#1 Why Lutherans Do Not Pray to Saints?
Lutheranism, a religion that was founded in the 16th century as a response to the Roman Catholic Church, is a Protestant faith that still pertains to many Catholic-values.
Linked by their Christian foundations – Lutheranism and Catholicism are compared as similar (more than any other branch of Protestantism – Anglican, Baptist, Calvinism, and Methodists).
Lutherans and Catholics each have many similarities (such as priest authority, the belief that indulgences are wrong, Eucharist, baptisms, belief regarding original sin, and much more).
However, one of the key differences between Lutherans and Catholics is that Catholics pray to Saints, while Lutherans do not. The distinction here is that Lutherans still honor Saints and believe in their existence, but they do not hold them to the regard that Catholicism does.
Catholics hold devoted prayers specifically to Saints, while Lutherans never pray to Saints, only seeing them as holy supporters of God.
The reasons that Lutherans do not pray to saints are:
- God is omnipotent
- Saints are not as supreme as God
- Confessions reject inciting a Saint’s help
- They do not find it scriptural to pray to Saints
- They do not find it appropriate to pray to saints
- They do not see Saints, angels, or Mary as mediators between God and man
- They believe in a universal priesthood – by which everyone may communicate directly to God
- “Here is a call for the endurance of the saints, those who keep the commandments of God and their faith in Jesus.” – Revelation 14:12.
- “Sing praises to the Lord, O you his saints, and give thanks to his holy name.” – Psalm 30:4
- Why Lutherans Don’t Pray to Saints – Reverend George Borghardt; February 29th, 2016.
#2 Why Do Lutheran Baptize Infants?
Possessing a strong inclination for scriptural-context, Lutherans often depict a highly-literal translation of the Bible, taking it as God’s direct commandments.
Being that scriptures such as state Matthew 28:19:
“Go therefore and make disciples of all nations, baptizing them in the name of the Father and of the Son and of the Holy Spirit,” –
A Lutheran would find it foolish to ignore this explicit order from God.
The main reasons that Lutherans embrace infant baptisms are because they believe:
- God commands it
- The baptism saves the child’s soul
- The baptism ensures an afterlife in heaven, should the child follow-up with a life of devout faith (both scripture and action being of high-regard in the Lutheranism faith).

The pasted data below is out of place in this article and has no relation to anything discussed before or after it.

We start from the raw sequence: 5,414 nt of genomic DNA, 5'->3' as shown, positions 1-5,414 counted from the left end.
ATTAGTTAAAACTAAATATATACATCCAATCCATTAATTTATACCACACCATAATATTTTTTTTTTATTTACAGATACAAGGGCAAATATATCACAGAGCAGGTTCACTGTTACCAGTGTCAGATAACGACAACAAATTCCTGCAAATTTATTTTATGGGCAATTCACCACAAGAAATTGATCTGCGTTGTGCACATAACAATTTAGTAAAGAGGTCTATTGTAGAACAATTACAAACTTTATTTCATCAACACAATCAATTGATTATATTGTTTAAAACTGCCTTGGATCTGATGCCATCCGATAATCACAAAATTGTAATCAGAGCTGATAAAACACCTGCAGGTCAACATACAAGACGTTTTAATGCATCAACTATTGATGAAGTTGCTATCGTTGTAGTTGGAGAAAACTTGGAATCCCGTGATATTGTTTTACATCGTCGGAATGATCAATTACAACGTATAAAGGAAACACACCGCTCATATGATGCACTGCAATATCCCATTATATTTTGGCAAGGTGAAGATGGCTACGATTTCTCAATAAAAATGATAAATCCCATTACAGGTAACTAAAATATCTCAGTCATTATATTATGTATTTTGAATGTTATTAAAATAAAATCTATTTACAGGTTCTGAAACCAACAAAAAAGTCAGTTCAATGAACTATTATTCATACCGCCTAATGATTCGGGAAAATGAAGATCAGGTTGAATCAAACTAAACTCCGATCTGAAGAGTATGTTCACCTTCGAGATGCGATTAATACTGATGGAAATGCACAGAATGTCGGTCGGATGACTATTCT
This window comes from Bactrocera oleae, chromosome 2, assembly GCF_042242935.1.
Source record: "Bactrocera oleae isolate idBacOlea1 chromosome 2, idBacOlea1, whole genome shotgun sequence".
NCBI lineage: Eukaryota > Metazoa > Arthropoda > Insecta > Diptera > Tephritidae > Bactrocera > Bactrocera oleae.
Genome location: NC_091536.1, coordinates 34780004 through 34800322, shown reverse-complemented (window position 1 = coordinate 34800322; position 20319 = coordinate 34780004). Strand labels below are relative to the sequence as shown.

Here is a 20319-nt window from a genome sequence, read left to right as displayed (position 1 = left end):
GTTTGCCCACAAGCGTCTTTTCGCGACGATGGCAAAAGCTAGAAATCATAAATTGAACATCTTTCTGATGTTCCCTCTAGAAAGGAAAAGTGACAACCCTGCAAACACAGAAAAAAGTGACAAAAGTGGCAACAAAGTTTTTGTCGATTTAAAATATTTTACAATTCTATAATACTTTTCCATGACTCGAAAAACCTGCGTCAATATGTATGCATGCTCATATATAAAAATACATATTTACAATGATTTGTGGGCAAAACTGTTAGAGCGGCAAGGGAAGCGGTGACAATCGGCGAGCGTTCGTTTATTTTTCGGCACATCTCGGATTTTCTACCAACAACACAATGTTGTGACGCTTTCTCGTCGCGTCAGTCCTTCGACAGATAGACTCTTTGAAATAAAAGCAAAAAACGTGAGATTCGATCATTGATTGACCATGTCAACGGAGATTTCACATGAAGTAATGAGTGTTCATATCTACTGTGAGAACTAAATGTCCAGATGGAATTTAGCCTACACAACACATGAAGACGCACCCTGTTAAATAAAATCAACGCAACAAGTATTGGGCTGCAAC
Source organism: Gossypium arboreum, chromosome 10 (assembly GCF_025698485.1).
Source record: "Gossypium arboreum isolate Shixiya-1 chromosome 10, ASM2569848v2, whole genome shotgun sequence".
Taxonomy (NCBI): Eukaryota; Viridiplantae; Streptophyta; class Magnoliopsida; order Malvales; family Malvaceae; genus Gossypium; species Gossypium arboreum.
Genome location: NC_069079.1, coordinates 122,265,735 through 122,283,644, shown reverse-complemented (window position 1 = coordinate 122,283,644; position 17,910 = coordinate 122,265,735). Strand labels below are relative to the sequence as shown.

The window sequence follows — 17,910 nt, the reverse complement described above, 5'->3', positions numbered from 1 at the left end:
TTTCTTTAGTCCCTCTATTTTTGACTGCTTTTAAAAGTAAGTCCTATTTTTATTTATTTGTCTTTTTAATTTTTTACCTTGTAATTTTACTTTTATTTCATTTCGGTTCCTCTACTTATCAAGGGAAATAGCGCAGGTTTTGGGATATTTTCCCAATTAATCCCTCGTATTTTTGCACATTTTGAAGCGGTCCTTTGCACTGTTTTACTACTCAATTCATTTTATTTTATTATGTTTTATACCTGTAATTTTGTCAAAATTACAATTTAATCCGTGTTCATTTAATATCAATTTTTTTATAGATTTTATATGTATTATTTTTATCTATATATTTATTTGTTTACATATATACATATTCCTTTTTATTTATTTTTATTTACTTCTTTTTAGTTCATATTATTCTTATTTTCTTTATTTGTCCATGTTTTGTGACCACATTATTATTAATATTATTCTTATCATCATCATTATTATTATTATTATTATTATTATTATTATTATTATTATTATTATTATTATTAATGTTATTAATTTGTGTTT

Jesus did not state an age limit on this request in Matthew 28:19, and therefore, any age is seen as permittable. In other Protestant faiths, many denominations reject infant baptism and support waiting until the disciple is of mature age.
- “Do you not know that all of us who have been baptized into Christ Jesus were baptized into his death? We were buried therefore with him by baptism into death, in order that, just as Christ was raised from the dead by the glory of the Father, we too might walk in newness of life.” – Romans 6:3-4.
- Alcto.org – Baptism; September 13th, 2017.
#3 Why Do Lutherans Not Believe in the Rapture?
With a theory that Jesus Christ will return not once but twice and move Christians off the Earth, the Rapture is rejected by Lutherans because:
- They cannot find scriptural evidence for it
- They do not believe Christ will remove all Christians from the Earth before destroying it
- They are unsure if it will be a last day or the seven-year period of ‘tribulation’
- They are divided on the interpretation of these scriptures
Pewresearch.org found that of Protestant Pastor beliefs in the Rapture:
- 36% believed in pre-tribulation
- 25% believe the Rapture is a symbol, not literal
- 18% believe in post-tribulation
- 4% believe in mid-tribulation
- 4% believe in pre-wrath
- 1% believe in Pre-termism
- 8% believe in none of these
Many feel passionately about this subject, such as the Trinity Boulder Lutheran Church that writes on their website ‘The Rapture Exposed – The Destructive Racket of Rapture.”
- “Then we who are alive, who are left, will be caught up together with them in the clouds to meet the Lord in the air, and so we will always be with the Lord.” – 1 Thessalonians 4:17.
- “For the Lord himself will descend from heaven with a cry of command, with the voice of an archangel, and with the sound of the trumpet of God. And the dead in Christ will rise first.” – 1 Thessalonians 4:16.
- Why Lutherans Do Not Believe in the Rapture; April 28th, 2013: “The concept of the Rapture, where Christians will be snatched away from the Earth, is less than 200 years old. The promise of Revelation Chapter 21 is that the new Jerusalem comes to Earth where God promises to dwell with us. Revelation rather than an escape plan is book of great hope where the Lamb of God who gave his life for all sits upon the throne calling us to be the Lamb’s followers and to be known by love. Scripture portrays a God who heals the world rather than one who brings violence and war (tribulation).“
#4 Why Was Lutheranism Founded?
Lutheranism was founded in 1517 by the theology of Martin Luther, a Christian man seeking to revolt from the indulgences of the Holy Roman Empire and Roman Catholic Church.